My post “Helping Families Have the Most Difficult Conversation” (December 31, 2013) touched a sensitive chord with many people. In that blog I encouraged adult children and their parents to talk openly about the most difficult and challenging of life’s transitions at the end of life. See https://rabbijohnrosove.wordpress.com/2013/12/31/helping-families-have-the-most-difficult-conversation/
After reading the first blog, a good friend suggested that I address other difficult conversations as well. I thought he had a good idea, and so in the coming weeks I will address each of these themes below, and where possible, to cite Jewish text and values.
A disclaimer – I am not a psychologist, though working in synagogues over the past 40 years as a student rabbi and then an ordained rabbi I have addressed these issues in one way or another many times.
Here are the issues (to be addressed in no particular order) that I will discuss going forward:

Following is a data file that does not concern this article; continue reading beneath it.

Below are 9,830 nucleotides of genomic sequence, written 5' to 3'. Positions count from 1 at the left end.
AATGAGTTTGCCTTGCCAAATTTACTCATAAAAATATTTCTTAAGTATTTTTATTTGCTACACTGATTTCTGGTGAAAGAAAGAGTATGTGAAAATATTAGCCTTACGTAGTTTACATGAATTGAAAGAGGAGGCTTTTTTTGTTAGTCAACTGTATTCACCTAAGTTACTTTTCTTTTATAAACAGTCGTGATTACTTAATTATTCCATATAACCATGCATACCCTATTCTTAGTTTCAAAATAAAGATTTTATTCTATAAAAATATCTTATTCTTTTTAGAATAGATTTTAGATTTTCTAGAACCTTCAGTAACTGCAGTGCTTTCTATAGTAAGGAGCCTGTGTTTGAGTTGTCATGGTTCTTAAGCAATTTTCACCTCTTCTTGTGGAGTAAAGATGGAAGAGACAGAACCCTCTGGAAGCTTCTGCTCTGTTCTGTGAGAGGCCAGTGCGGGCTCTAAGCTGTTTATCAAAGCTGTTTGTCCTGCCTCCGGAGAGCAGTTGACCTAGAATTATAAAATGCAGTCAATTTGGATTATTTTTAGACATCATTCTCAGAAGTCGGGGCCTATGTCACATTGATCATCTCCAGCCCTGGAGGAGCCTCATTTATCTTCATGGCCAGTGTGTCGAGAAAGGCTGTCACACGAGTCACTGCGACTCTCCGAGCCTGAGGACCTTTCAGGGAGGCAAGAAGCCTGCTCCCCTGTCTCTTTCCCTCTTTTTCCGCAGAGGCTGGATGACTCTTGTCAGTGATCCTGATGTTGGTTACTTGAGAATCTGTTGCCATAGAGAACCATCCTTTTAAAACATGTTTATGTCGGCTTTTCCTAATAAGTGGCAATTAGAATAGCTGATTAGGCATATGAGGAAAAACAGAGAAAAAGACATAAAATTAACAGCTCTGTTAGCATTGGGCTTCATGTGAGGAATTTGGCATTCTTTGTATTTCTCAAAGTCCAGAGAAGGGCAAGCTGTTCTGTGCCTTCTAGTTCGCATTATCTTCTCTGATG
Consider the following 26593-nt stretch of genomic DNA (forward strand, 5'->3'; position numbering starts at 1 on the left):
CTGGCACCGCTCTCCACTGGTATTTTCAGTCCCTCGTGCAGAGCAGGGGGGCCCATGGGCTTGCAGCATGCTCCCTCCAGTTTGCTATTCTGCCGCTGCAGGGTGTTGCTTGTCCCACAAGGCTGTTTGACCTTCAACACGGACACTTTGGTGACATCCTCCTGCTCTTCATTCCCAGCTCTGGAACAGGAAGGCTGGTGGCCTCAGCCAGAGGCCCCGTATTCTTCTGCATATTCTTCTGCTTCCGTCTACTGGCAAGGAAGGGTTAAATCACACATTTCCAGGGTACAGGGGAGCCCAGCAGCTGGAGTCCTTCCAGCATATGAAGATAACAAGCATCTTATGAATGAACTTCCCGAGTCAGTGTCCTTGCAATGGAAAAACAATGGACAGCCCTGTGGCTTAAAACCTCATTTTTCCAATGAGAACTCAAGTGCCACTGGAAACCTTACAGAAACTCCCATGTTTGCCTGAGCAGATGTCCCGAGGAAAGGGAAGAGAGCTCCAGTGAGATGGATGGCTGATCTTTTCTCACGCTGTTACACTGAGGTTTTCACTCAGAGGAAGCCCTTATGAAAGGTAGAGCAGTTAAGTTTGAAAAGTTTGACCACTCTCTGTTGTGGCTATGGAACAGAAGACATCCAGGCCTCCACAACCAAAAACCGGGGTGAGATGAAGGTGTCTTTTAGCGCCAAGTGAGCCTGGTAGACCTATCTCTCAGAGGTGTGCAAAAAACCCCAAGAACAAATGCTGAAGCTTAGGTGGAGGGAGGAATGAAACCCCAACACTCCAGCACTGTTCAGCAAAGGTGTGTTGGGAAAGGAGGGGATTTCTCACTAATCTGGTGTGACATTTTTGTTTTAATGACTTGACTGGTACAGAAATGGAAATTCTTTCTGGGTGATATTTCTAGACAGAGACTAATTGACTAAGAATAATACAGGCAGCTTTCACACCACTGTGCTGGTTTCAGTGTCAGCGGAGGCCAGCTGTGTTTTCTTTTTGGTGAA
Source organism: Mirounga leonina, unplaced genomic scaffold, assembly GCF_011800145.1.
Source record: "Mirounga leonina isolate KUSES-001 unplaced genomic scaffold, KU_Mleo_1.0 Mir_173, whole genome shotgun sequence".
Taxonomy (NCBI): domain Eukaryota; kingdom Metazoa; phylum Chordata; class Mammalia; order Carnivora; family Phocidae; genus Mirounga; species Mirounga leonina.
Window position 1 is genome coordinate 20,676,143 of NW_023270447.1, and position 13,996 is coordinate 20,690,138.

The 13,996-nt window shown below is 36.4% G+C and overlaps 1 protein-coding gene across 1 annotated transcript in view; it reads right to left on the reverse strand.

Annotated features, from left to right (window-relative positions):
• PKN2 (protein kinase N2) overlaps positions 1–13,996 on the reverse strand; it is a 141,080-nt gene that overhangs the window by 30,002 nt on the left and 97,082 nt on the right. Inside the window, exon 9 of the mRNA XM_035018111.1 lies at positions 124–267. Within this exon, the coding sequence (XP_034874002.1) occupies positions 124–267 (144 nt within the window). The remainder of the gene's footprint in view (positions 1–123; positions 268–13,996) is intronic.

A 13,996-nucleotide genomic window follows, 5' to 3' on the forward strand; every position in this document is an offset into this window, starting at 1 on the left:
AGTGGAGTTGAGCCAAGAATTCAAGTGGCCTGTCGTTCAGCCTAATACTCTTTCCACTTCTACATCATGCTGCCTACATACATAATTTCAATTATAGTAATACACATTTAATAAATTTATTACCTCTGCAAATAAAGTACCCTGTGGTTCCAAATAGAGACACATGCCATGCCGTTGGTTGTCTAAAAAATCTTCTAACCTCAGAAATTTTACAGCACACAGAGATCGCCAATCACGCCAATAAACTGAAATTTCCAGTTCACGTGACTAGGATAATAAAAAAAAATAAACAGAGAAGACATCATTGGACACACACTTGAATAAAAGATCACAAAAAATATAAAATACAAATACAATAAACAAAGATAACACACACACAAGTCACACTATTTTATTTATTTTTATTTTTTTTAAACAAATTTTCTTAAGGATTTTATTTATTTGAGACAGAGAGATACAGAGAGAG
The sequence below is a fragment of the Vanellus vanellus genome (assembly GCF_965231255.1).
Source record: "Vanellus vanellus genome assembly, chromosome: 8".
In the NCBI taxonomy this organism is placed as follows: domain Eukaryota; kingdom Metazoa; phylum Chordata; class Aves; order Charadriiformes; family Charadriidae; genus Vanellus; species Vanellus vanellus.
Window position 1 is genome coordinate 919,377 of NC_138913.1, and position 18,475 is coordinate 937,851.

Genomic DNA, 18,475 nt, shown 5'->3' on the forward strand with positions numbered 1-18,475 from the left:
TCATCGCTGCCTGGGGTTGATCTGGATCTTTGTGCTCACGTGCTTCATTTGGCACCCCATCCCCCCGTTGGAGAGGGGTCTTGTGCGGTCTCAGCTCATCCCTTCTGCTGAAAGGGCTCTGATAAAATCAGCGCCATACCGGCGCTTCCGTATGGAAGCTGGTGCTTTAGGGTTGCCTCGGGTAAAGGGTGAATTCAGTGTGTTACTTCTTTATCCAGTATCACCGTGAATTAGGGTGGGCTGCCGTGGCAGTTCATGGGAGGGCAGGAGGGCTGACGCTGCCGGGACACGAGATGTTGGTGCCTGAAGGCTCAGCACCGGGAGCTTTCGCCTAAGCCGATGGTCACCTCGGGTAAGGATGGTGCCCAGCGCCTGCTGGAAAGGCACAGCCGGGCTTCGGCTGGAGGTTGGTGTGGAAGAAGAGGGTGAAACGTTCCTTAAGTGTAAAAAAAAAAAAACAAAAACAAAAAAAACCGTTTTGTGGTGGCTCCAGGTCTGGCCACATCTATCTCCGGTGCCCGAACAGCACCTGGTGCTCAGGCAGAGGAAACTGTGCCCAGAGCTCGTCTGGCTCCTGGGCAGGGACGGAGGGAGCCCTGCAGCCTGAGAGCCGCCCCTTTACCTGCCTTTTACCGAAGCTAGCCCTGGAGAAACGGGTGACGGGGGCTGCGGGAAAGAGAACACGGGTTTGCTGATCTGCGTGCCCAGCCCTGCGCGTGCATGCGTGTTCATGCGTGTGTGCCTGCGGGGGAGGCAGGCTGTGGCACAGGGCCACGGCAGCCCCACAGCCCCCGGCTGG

· How to best discuss death, divorce and sex with children
· How to talk about God with children whether we are believers or not
· How to share bad news
· How to tell those who behave unethically and mean-spiritedly the truth about what they do and the impact they have on others
· What to say to those with addiction problems
· How to deal with the person who is always right, never wrong, and resistant to apologizing when wrong
· How to be a friend to those with serious illness
· What to do and say to those who self-reference in every conversation
· What to say when others make racist, sexist, homophobic, and anti-Semitic comments in a business or social setting, or to you personally
When the time comes, I invite your insights and wisdom. You can post your comments directly on my blog.
I hope these blogs will stimulate us to address those difficult interpersonal issues and issues that come up among friends and in the workplace that we have avoided or done badly.